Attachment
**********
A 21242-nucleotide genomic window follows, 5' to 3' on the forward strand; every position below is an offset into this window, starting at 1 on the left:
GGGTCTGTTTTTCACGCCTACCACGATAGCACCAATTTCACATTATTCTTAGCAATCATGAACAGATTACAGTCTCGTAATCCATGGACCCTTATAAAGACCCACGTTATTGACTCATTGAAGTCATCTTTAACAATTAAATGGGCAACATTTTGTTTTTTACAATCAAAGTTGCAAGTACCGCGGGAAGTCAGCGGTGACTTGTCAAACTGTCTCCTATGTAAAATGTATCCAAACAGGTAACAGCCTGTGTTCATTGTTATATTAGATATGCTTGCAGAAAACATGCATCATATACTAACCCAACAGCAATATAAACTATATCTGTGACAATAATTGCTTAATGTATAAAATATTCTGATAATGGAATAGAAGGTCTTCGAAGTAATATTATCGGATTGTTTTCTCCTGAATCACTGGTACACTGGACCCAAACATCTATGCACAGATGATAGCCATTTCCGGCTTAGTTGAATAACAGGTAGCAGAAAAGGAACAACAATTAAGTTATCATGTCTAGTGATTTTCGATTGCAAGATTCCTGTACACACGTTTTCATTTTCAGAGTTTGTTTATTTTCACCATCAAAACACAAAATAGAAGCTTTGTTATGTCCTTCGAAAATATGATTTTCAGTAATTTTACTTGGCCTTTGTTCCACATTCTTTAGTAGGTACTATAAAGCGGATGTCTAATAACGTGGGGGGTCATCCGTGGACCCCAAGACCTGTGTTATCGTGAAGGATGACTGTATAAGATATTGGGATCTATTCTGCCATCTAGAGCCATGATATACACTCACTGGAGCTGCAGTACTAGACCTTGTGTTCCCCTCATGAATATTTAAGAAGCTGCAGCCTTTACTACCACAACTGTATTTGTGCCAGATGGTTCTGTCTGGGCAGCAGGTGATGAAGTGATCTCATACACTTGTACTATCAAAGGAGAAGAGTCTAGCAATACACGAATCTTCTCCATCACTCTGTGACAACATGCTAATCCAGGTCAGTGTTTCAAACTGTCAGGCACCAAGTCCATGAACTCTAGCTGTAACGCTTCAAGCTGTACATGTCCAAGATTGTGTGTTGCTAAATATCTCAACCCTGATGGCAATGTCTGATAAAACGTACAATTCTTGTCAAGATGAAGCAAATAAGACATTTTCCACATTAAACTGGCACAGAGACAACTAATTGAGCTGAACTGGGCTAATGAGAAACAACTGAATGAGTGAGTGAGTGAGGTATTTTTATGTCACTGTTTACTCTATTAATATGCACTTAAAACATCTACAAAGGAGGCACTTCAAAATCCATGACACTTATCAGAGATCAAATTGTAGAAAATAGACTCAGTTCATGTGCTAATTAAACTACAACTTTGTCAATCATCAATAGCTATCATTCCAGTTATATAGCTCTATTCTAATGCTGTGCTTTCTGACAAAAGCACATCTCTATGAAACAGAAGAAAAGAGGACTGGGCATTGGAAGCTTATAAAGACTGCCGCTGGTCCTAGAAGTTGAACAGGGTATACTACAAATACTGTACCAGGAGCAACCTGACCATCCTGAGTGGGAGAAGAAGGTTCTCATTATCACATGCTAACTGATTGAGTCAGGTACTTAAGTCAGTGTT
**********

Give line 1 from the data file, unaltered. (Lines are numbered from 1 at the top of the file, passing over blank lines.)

A 21242-nucleotide genomic window follows, 5' to 3' on the forward strand; every position below is an offset into this window, starting at 1 on the left: